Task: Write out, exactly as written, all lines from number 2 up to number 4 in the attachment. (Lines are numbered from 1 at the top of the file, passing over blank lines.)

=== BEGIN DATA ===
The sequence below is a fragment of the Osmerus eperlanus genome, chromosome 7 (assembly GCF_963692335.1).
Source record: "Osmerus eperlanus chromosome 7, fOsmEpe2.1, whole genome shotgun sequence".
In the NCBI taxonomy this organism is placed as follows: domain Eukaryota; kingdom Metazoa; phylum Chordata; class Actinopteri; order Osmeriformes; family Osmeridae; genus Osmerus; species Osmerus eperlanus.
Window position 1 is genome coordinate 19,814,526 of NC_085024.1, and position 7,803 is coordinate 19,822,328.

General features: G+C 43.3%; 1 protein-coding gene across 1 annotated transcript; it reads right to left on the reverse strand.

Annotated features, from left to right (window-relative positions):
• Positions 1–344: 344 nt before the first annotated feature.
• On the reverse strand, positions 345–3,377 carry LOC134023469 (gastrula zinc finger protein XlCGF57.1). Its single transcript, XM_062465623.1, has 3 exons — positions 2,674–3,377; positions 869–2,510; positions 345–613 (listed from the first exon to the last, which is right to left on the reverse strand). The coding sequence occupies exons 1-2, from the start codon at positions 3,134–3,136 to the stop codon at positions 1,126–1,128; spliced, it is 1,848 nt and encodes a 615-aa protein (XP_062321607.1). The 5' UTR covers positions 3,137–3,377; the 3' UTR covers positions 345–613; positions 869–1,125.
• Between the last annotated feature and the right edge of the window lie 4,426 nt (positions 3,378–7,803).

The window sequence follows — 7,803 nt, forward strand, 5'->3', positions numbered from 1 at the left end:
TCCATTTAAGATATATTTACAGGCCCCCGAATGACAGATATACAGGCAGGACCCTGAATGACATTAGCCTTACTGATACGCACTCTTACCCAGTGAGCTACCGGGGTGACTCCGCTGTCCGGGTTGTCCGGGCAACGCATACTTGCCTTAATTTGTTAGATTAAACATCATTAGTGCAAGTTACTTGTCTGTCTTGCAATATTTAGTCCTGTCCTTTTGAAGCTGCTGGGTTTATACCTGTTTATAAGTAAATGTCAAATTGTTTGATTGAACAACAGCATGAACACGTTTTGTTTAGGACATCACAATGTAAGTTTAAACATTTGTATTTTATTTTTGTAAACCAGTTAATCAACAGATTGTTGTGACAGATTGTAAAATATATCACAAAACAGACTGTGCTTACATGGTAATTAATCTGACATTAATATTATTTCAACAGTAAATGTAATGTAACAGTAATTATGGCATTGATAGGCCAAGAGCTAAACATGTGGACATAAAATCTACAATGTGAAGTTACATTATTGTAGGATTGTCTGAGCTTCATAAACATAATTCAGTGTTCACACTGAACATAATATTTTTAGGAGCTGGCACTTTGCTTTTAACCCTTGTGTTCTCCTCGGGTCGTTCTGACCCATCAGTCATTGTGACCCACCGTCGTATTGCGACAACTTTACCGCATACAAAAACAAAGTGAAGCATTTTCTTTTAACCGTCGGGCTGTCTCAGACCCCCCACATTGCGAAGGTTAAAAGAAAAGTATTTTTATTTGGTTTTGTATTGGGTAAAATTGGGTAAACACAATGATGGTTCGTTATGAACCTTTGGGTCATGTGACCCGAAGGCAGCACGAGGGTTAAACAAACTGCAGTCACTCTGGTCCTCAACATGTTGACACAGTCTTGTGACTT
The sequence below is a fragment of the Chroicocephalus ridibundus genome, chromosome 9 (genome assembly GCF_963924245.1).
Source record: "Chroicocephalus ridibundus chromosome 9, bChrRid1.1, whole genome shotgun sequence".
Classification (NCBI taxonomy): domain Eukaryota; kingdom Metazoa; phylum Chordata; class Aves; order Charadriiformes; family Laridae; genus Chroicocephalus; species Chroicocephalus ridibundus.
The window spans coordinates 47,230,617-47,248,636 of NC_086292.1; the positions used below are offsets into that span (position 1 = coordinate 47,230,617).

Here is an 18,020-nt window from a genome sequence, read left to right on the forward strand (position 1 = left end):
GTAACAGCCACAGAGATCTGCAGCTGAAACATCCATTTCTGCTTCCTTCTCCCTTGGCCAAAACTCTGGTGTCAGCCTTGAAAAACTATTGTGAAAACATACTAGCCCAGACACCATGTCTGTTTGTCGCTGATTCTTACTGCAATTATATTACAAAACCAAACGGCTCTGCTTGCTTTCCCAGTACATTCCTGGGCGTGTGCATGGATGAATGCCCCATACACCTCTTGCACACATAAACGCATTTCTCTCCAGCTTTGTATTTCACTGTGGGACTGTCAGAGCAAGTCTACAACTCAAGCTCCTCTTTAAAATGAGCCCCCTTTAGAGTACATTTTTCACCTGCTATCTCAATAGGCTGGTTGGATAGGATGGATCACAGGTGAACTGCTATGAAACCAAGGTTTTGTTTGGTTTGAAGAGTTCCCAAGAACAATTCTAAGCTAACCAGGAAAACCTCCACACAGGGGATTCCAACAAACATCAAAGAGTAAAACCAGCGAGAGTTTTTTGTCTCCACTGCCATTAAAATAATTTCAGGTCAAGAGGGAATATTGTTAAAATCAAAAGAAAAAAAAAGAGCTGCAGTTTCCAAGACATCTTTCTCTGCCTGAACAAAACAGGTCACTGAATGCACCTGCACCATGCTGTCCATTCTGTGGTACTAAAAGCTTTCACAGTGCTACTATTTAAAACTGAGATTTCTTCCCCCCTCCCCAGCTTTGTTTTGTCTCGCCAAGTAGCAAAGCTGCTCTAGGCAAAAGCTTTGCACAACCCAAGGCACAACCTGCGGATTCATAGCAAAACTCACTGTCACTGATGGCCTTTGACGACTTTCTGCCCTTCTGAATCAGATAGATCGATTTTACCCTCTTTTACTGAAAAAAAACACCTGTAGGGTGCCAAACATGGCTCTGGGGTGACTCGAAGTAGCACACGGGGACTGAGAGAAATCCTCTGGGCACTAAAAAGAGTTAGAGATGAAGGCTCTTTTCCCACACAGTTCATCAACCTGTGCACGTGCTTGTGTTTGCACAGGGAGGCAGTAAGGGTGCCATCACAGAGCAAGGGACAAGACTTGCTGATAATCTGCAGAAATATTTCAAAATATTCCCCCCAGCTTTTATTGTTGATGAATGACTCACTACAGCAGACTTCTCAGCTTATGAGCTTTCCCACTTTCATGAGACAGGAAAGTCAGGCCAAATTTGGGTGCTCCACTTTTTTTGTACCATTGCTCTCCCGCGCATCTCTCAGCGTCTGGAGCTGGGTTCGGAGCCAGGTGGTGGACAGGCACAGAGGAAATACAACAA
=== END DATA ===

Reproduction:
Source record: "Osmerus eperlanus chromosome 7, fOsmEpe2.1, whole genome shotgun sequence".
In the NCBI taxonomy this organism is placed as follows: domain Eukaryota; kingdom Metazoa; phylum Chordata; class Actinopteri; order Osmeriformes; family Osmeridae; genus Osmerus; species Osmerus eperlanus.
Window position 1 is genome coordinate 19,814,526 of NC_085024.1, and position 7,803 is coordinate 19,822,328.